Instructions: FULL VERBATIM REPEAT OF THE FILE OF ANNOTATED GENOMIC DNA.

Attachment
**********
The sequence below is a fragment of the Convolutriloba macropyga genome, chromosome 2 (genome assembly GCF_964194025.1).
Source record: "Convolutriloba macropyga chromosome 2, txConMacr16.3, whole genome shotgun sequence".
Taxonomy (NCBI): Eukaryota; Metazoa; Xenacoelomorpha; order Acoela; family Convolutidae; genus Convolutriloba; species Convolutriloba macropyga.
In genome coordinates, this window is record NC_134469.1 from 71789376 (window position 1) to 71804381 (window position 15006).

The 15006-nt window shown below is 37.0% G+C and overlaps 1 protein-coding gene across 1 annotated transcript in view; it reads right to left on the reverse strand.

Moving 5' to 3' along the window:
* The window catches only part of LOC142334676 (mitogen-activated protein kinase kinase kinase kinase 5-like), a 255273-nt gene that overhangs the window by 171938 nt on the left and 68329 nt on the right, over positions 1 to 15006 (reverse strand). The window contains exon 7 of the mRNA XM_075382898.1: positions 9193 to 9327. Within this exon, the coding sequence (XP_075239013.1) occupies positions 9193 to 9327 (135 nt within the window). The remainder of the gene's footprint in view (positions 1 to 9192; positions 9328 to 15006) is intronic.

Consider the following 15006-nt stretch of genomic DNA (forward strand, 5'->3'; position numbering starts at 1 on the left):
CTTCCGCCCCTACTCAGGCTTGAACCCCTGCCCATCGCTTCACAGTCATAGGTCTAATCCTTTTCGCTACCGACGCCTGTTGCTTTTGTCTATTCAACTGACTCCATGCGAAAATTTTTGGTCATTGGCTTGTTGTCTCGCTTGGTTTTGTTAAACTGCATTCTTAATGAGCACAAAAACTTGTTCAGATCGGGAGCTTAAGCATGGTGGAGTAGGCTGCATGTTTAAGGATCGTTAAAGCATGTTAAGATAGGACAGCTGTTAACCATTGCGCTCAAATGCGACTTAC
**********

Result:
The sequence below is a fragment of the Convolutriloba macropyga genome, chromosome 2 (genome assembly GCF_964194025.1).
Source record: "Convolutriloba macropyga chromosome 2, txConMacr16.3, whole genome shotgun sequence".
Taxonomy (NCBI): Eukaryota; Metazoa; Xenacoelomorpha; order Acoela; family Convolutidae; genus Convolutriloba; species Convolutriloba macropyga.
In genome coordinates, this window is record NC_134469.1 from 71789376 (window position 1) to 71804381 (window position 15006).

The 15006-nt window shown below is 37.0% G+C and overlaps 1 protein-coding gene across 1 annotated transcript in view; it reads right to left on the reverse strand.

Moving 5' to 3' along the window:
* The window catches only part of LOC142334676 (mitogen-activated protein kinase kinase kinase kinase 5-like), a 255273-nt gene that overhangs the window by 171938 nt on the left and 68329 nt on the right, over positions 1 to 15006 (reverse strand). The window contains exon 7 of the mRNA XM_075382898.1: positions 9193 to 9327. Within this exon, the coding sequence (XP_075239013.1) occupies positions 9193 to 9327 (135 nt within the window). The remainder of the gene's footprint in view (positions 1 to 9192; positions 9328 to 15006) is intronic.

Consider the following 15006-nt stretch of genomic DNA (forward strand, 5'->3'; position numbering starts at 1 on the left):
CTTCCGCCCCTACTCAGGCTTGAACCCCTGCCCATCGCTTCACAGTCATAGGTCTAATCCTTTTCGCTACCGACGCCTGTTGCTTTTGTCTATTCAACTGACTCCATGCGAAAATTTTTGGTCATTGGCTTGTTGTCTCGCTTGGTTTTGTTAAACTGCATTCTTAATGAGCACAAAAACTTGTTCAGATCGGGAGCTTAAGCATGGTGGAGTAGGCTGCATGTTTAAGGATCGTTAAAGCATGTTAAGATAGGACAGCTGTTAACCATTGCGCTCAAATGCGACTTAC